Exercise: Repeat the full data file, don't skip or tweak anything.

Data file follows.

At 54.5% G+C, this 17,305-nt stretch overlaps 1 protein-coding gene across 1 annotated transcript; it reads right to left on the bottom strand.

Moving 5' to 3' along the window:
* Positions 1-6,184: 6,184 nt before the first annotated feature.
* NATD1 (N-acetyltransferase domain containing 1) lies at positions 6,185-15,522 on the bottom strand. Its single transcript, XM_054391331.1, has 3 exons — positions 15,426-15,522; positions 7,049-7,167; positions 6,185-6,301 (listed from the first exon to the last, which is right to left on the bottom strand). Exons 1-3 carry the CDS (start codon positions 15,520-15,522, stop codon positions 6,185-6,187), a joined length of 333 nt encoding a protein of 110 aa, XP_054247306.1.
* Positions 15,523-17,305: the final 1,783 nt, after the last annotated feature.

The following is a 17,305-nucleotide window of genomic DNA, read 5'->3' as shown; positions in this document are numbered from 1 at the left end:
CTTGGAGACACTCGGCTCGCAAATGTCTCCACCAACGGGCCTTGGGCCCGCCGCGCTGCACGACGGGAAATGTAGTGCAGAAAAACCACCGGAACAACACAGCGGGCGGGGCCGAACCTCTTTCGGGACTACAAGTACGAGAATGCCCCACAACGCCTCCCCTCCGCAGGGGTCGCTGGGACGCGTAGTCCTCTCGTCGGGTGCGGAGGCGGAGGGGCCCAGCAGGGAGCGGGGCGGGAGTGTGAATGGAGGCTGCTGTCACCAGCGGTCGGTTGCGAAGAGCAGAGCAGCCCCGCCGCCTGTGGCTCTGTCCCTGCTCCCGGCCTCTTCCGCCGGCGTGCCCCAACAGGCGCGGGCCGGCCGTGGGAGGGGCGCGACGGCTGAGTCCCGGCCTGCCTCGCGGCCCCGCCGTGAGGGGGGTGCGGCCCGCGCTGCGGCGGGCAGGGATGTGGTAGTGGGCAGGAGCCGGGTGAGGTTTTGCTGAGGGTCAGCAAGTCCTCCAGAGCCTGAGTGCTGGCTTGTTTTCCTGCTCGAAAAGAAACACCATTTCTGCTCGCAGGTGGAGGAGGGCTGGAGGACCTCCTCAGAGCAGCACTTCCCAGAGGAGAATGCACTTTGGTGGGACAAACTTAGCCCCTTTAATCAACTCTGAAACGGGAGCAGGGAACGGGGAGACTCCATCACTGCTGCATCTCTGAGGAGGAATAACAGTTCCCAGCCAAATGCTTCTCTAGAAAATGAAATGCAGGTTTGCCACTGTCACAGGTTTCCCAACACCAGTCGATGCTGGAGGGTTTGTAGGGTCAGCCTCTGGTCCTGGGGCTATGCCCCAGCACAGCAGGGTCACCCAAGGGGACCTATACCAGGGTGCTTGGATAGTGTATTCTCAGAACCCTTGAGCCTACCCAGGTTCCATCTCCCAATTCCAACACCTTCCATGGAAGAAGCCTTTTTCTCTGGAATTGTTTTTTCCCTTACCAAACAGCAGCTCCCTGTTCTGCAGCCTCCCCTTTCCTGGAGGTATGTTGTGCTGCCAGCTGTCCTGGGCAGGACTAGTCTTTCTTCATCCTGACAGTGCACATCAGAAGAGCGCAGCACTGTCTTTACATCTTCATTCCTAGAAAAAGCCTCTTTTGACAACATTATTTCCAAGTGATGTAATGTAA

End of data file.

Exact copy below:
At 54.5% G+C, this 17,305-nt stretch overlaps 1 protein-coding gene across 1 annotated transcript; it reads right to left on the bottom strand.

Moving 5' to 3' along the window:
* Positions 1-6,184: 6,184 nt before the first annotated feature.
* NATD1 (N-acetyltransferase domain containing 1) lies at positions 6,185-15,522 on the bottom strand. Its single transcript, XM_054391331.1, has 3 exons — positions 15,426-15,522; positions 7,049-7,167; positions 6,185-6,301 (listed from the first exon to the last, which is right to left on the bottom strand). Exons 1-3 carry the CDS (start codon positions 15,520-15,522, stop codon positions 6,185-6,187), a joined length of 333 nt encoding a protein of 110 aa, XP_054247306.1.
* Positions 15,523-17,305: the final 1,783 nt, after the last annotated feature.

The following is a 17,305-nucleotide window of genomic DNA, read 5'->3' as shown; positions in this document are numbered from 1 at the left end:
CTTGGAGACACTCGGCTCGCAAATGTCTCCACCAACGGGCCTTGGGCCCGCCGCGCTGCACGACGGGAAATGTAGTGCAGAAAAACCACCGGAACAACACAGCGGGCGGGGCCGAACCTCTTTCGGGACTACAAGTACGAGAATGCCCCACAACGCCTCCCCTCCGCAGGGGTCGCTGGGACGCGTAGTCCTCTCGTCGGGTGCGGAGGCGGAGGGGCCCAGCAGGGAGCGGGGCGGGAGTGTGAATGGAGGCTGCTGTCACCAGCGGTCGGTTGCGAAGAGCAGAGCAGCCCCGCCGCCTGTGGCTCTGTCCCTGCTCCCGGCCTCTTCCGCCGGCGTGCCCCAACAGGCGCGGGCCGGCCGTGGGAGGGGCGCGACGGCTGAGTCCCGGCCTGCCTCGCGGCCCCGCCGTGAGGGGGGTGCGGCCCGCGCTGCGGCGGGCAGGGATGTGGTAGTGGGCAGGAGCCGGGTGAGGTTTTGCTGAGGGTCAGCAAGTCCTCCAGAGCCTGAGTGCTGGCTTGTTTTCCTGCTCGAAAAGAAACACCATTTCTGCTCGCAGGTGGAGGAGGGCTGGAGGACCTCCTCAGAGCAGCACTTCCCAGAGGAGAATGCACTTTGGTGGGACAAACTTAGCCCCTTTAATCAACTCTGAAACGGGAGCAGGGAACGGGGAGACTCCATCACTGCTGCATCTCTGAGGAGGAATAACAGTTCCCAGCCAAATGCTTCTCTAGAAAATGAAATGCAGGTTTGCCACTGTCACAGGTTTCCCAACACCAGTCGATGCTGGAGGGTTTGTAGGGTCAGCCTCTGGTCCTGGGGCTATGCCCCAGCACAGCAGGGTCACCCAAGGGGACCTATACCAGGGTGCTTGGATAGTGTATTCTCAGAACCCTTGAGCCTACCCAGGTTCCATCTCCCAATTCCAACACCTTCCATGGAAGAAGCCTTTTTCTCTGGAATTGTTTTTTCCCTTACCAAACAGCAGCTCCCTGTTCTGCAGCCTCCCCTTTCCTGGAGGTATGTTGTGCTGCCAGCTGTCCTGGGCAGGACTAGTCTTTCTTCATCCTGACAGTGCACATCAGAAGAGCGCAGCACTGTCTTTACATCTTCATTCCTAGAAAAAGCCTCTTTTGACAACATTATTTCCAAGTGATGTAATGTAA